Name: Oleksandr Toporivsky
Education: Kyiv Academy of International Economics and International Relations
Profession: elected local official
Did you know? Toporivsky is among the youngest heads of village councils in Ukraine.
Oleksandr Toporivsky brought his own desk and a chair when he was elected head of the village of Blahodatne in western Ukraine’s Volyn Oblast in 2015. “Only the telephone worked there,” he said. Since then, all of the village’s problems have become his own, but he’s positive he can solve them. Blahodatne (formerly known as Zhovtneve), home to 4,800 people, could never boast good infrastructure or an abundance of jobs. Located some 500 kilometers west of Kyiv, close to the Polish border, it rarely attracted investment and many people had to go to neighboring countries to find a job.
Toporivsky is trying to change that. Having worked as a lawmaker for the village council before the elections, he said he was ready for all the tasks the village head might face, but admits there’s still “too much” paperwork, which is time-consuming.
He’s always in search of grants, and thanks to those the community raised money to fix three roads, install street lights and build two outdoor, custom-made gyms in Blahodatne.
“Before I was elected, I saw bad roads or things like that as part of everyday life. Now every pothole on the road or illegally dumped garbage is my problem,” Toporivsky explains. But change, he believes, starts from within. Now he’s teaching his fellow villagers to clear up garbage.
“It’s not always easy to persuade people that we need to do it,” the village head says. However, during one of their clean-ups they collected 10 truckloads of garbage.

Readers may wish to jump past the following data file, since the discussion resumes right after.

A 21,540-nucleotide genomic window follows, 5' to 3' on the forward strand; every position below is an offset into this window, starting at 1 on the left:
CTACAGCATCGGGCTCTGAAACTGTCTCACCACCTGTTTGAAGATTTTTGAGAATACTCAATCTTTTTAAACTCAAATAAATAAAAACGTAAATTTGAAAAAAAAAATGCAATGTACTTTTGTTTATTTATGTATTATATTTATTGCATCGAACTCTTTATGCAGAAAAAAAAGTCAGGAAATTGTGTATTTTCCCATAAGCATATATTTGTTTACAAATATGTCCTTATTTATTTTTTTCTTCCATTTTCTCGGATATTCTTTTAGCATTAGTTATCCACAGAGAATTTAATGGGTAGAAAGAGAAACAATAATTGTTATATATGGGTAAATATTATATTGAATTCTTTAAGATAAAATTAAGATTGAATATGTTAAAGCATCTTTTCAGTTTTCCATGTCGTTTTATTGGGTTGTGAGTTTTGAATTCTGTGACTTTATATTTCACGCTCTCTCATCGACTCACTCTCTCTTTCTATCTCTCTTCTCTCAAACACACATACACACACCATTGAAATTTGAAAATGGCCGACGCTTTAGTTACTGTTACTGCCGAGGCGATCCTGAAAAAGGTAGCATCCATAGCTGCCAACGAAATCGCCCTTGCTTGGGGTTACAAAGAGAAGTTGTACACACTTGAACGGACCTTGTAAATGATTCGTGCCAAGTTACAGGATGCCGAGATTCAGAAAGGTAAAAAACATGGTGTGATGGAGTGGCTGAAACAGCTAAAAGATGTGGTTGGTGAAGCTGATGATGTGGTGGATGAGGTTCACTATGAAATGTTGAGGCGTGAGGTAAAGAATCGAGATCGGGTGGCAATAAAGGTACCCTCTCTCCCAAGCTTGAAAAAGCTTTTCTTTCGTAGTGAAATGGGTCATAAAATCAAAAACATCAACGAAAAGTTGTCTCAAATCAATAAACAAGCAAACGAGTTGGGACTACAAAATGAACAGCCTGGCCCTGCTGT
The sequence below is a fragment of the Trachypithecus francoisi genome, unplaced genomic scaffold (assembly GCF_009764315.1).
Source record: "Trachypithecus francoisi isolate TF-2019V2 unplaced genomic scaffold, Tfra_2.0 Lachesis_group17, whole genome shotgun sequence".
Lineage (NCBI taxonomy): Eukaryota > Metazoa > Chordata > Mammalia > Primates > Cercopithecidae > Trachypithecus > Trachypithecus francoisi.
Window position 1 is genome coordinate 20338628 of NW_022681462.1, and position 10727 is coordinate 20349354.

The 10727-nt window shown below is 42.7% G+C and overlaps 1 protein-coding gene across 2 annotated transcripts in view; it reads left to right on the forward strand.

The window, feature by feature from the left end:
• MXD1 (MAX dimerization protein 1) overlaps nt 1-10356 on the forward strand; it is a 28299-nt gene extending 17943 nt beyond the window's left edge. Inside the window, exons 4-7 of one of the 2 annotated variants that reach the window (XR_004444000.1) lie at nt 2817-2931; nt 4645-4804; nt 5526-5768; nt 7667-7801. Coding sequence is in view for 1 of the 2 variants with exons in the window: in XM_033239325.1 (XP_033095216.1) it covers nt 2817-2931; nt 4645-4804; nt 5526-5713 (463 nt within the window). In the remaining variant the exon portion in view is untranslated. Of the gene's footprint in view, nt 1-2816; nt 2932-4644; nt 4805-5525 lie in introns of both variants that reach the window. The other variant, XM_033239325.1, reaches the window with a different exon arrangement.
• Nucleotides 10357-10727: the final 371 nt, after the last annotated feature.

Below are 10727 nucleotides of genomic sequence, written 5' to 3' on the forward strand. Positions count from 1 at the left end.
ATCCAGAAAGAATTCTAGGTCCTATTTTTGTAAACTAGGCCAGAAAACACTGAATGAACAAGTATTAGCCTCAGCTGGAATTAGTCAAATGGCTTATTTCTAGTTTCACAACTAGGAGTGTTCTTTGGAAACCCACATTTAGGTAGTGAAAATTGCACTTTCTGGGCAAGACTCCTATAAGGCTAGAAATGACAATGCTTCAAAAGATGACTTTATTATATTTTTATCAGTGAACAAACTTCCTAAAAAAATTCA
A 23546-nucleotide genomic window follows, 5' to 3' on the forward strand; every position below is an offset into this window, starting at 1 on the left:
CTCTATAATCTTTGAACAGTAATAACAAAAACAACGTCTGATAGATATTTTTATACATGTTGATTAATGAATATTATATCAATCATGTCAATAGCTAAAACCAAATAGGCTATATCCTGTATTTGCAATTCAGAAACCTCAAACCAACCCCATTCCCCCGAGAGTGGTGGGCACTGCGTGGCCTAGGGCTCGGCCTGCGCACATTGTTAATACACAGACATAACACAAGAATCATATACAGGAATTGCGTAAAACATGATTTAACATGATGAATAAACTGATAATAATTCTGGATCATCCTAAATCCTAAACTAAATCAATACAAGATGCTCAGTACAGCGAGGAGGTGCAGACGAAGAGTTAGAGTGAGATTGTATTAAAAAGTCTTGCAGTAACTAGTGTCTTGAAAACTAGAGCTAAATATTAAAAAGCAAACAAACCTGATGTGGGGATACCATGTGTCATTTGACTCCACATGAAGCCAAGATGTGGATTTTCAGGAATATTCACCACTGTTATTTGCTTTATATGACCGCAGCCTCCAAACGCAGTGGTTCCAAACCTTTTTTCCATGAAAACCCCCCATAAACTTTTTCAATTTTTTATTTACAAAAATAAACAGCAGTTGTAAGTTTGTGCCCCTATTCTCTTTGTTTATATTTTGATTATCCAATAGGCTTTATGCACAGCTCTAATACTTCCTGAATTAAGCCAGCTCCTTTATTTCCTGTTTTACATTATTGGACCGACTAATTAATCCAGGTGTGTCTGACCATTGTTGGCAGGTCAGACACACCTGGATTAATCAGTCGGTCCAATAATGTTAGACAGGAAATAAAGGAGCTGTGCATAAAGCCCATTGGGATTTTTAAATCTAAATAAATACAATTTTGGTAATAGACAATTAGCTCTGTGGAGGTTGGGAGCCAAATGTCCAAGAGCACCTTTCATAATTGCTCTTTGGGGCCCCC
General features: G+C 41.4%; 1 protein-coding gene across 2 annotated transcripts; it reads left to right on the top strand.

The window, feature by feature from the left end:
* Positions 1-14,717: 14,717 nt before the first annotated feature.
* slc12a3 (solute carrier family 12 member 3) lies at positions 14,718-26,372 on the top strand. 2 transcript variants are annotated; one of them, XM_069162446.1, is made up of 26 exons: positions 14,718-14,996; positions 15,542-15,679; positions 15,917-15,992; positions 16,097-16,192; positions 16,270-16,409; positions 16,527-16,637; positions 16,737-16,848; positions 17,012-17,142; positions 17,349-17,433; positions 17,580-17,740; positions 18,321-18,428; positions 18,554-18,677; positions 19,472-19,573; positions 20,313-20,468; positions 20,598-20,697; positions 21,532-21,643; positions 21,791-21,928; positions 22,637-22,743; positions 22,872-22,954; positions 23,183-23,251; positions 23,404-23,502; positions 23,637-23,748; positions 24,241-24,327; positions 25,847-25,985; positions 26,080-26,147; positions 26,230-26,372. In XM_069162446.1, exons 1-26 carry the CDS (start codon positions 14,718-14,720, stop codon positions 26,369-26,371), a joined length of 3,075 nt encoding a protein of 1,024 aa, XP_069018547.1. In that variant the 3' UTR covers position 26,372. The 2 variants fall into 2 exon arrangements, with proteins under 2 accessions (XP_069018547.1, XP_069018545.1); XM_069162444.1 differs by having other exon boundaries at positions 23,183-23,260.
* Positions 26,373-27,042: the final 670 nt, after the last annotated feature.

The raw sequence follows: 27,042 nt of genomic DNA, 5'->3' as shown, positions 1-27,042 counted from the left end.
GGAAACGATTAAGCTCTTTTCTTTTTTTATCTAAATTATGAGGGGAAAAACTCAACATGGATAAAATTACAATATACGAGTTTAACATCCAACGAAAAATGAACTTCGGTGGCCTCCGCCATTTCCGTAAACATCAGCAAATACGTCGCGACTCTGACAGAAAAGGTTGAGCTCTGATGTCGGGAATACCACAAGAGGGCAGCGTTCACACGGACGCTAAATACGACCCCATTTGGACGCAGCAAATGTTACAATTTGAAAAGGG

In the village, they’ve organized a number of volunteer clean-ups at the local cemetery and the lake. Toporivsky says it’s easy to inspire people once you show them what to do — so he’s always out there working with the villagers.
“There’s no need to wait for the help from the region — we have to rely on ourselves. That’s what I call the Baron Munchausen method,” he says. Toporivsky constantly thinks how to save money and so is trying to drop wasteful Soviet practices, like painting tree trunks, power poles, and lampposts white.
“I’m learning from other mayors’ experiences and am trying to adopt the best practices,” Toporivsky said. They have also launched a village council website, where they list all budget expenses, council decrees, and future projects.
Toporivsky is always ready to talk — either in person, or via Skype or his Facebook page. “Still, a lot of people believe that their domestic problems should be solved by the village head,” he says.